A practical approach to using strain echocardiography to evaluate the left ventricle

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Abstract

Left ventricular (LV) evaluation is the most important use of echocardiography. Speckle tracking strain echocardiography (SE) provides a quantitative regional and global LV assessment, is an independent supplement to wall motion analysis and has been validated over the past 10 years. Despite these facts, SE is not being used routinely, especially in the United States. SE can generate longitudinal, radial, and circumferential strain measurements and LV twist. Although intriguing and potentially useful, these measurements also are confusing, complicated, time consuming, and frequently displayed as difficult-to-interpret wave forms. A pragmatic approach to SE simplifies the suggested method for strain calculation to reduce the time required and enhance reproducibility. With this modification the strain calculations take only 2-4 min. The yield is >80% in all patients. Reproducibility is at least as good as ejection fraction. Longitudinal strain is the most sensitive and reproducible of the various strain measurements, so it is the only strain we record. For simplicity, systolic strain is displayed as a positive number. Lastly, we primarily use a bullseye presentation for peak systolic strain. Many clinical examples are illustrated. However, as with all tests, SE is not perfect; there are limitations and potential false positives, but a practical approach to SE eventually should help make it a part of all echocardiographic examinations.

Original languageEnglish
Pages (from-to)1550-1555
Number of pages6
JournalCirculation Journal
Volume76
Issue number7
DOIs
StatePublished - 2012

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Heart Ventricles
Echocardiography

Keywords

  • Cardiovascular diseases
  • Echocardiography
  • Systole

ASJC Scopus subject areas

  • Cardiology and Cardiovascular Medicine

Cite this

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title = "A practical approach to using strain echocardiography to evaluate the left ventricle",
abstract = "Left ventricular (LV) evaluation is the most important use of echocardiography. Speckle tracking strain echocardiography (SE) provides a quantitative regional and global LV assessment, is an independent supplement to wall motion analysis and has been validated over the past 10 years. Despite these facts, SE is not being used routinely, especially in the United States. SE can generate longitudinal, radial, and circumferential strain measurements and LV twist. Although intriguing and potentially useful, these measurements also are confusing, complicated, time consuming, and frequently displayed as difficult-to-interpret wave forms. A pragmatic approach to SE simplifies the suggested method for strain calculation to reduce the time required and enhance reproducibility. With this modification the strain calculations take only 2-4 min. The yield is >80{\%} in all patients. Reproducibility is at least as good as ejection fraction. Longitudinal strain is the most sensitive and reproducible of the various strain measurements, so it is the only strain we record. For simplicity, systolic strain is displayed as a positive number. Lastly, we primarily use a bullseye presentation for peak systolic strain. Many clinical examples are illustrated. However, as with all tests, SE is not perfect; there are limitations and potential false positives, but a practical approach to SE eventually should help make it a part of all echocardiographic examinations.",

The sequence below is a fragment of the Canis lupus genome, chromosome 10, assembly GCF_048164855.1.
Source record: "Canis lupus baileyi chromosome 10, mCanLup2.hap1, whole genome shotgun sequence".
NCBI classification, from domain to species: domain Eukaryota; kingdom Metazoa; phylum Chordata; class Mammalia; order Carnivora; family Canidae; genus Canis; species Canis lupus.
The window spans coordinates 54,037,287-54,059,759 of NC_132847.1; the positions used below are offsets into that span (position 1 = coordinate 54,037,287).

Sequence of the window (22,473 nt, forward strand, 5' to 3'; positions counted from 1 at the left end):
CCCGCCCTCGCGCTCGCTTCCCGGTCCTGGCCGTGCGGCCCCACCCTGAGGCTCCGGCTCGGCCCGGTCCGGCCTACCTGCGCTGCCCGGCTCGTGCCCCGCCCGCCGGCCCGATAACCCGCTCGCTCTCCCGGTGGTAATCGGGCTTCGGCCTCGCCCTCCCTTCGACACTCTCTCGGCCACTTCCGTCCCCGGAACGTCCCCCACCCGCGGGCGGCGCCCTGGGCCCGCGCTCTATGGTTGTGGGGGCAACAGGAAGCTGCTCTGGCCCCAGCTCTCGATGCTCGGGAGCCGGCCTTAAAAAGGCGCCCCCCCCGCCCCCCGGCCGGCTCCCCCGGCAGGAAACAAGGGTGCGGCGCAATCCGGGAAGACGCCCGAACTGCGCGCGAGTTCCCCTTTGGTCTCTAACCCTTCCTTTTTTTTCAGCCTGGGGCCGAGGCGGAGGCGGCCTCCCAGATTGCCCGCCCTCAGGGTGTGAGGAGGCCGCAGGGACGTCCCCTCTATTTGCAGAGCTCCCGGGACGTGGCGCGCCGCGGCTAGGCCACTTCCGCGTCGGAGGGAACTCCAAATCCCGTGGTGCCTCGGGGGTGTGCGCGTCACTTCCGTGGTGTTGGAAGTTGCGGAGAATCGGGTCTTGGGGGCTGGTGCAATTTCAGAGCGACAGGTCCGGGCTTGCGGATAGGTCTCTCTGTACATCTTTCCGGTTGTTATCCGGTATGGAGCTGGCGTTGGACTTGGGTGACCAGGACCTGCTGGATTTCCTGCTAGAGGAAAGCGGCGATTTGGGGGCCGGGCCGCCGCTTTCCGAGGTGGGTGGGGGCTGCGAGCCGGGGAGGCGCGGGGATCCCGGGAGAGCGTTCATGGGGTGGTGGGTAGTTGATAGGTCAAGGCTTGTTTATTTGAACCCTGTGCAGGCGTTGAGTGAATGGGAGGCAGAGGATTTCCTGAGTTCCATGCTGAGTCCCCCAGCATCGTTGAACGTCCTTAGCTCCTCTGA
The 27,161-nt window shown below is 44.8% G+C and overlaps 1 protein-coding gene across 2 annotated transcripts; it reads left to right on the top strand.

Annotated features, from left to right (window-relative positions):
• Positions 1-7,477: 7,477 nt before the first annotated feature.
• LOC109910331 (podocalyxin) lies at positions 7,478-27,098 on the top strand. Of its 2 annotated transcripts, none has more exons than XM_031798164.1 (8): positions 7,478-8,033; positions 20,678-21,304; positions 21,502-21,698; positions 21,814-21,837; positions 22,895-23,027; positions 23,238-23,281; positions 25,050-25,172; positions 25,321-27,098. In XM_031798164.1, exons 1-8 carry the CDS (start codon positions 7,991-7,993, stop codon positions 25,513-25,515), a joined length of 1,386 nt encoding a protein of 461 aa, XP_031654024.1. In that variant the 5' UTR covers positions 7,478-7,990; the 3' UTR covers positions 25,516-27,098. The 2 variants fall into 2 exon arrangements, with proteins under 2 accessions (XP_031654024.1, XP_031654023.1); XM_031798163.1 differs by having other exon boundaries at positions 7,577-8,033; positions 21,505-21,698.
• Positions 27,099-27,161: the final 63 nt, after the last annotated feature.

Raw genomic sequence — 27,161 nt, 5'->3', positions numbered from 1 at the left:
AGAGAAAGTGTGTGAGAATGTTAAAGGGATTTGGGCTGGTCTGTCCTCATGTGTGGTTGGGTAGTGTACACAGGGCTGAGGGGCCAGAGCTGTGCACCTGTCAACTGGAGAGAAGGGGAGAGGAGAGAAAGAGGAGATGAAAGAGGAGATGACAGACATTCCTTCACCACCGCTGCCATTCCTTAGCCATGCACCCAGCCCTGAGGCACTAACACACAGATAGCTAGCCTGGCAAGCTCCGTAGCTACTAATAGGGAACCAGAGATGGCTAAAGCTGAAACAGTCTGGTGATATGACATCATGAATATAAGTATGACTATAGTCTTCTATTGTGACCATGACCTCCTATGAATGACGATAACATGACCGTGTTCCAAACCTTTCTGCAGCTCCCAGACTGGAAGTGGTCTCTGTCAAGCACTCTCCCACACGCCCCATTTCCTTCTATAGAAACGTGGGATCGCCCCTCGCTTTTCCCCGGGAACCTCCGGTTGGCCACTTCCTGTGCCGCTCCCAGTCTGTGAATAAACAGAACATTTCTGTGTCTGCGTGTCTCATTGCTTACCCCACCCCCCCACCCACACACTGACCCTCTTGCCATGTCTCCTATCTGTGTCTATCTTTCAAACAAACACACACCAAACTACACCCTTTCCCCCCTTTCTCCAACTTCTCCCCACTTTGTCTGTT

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AU - Mastouri, Ronald

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AB - Left ventricular (LV) evaluation is the most important use of echocardiography. Speckle tracking strain echocardiography (SE) provides a quantitative regional and global LV assessment, is an independent supplement to wall motion analysis and has been validated over the past 10 years. Despite these facts, SE is not being used routinely, especially in the United States. SE can generate longitudinal, radial, and circumferential strain measurements and LV twist. Although intriguing and potentially useful, these measurements also are confusing, complicated, time consuming, and frequently displayed as difficult-to-interpret wave forms. A pragmatic approach to SE simplifies the suggested method for strain calculation to reduce the time required and enhance reproducibility. With this modification the strain calculations take only 2-4 min. The yield is >80% in all patients. Reproducibility is at least as good as ejection fraction. Longitudinal strain is the most sensitive and reproducible of the various strain measurements, so it is the only strain we record. For simplicity, systolic strain is displayed as a positive number. Lastly, we primarily use a bullseye presentation for peak systolic strain. Many clinical examples are illustrated. However, as with all tests, SE is not perfect; there are limitations and potential false positives, but a practical approach to SE eventually should help make it a part of all echocardiographic examinations.

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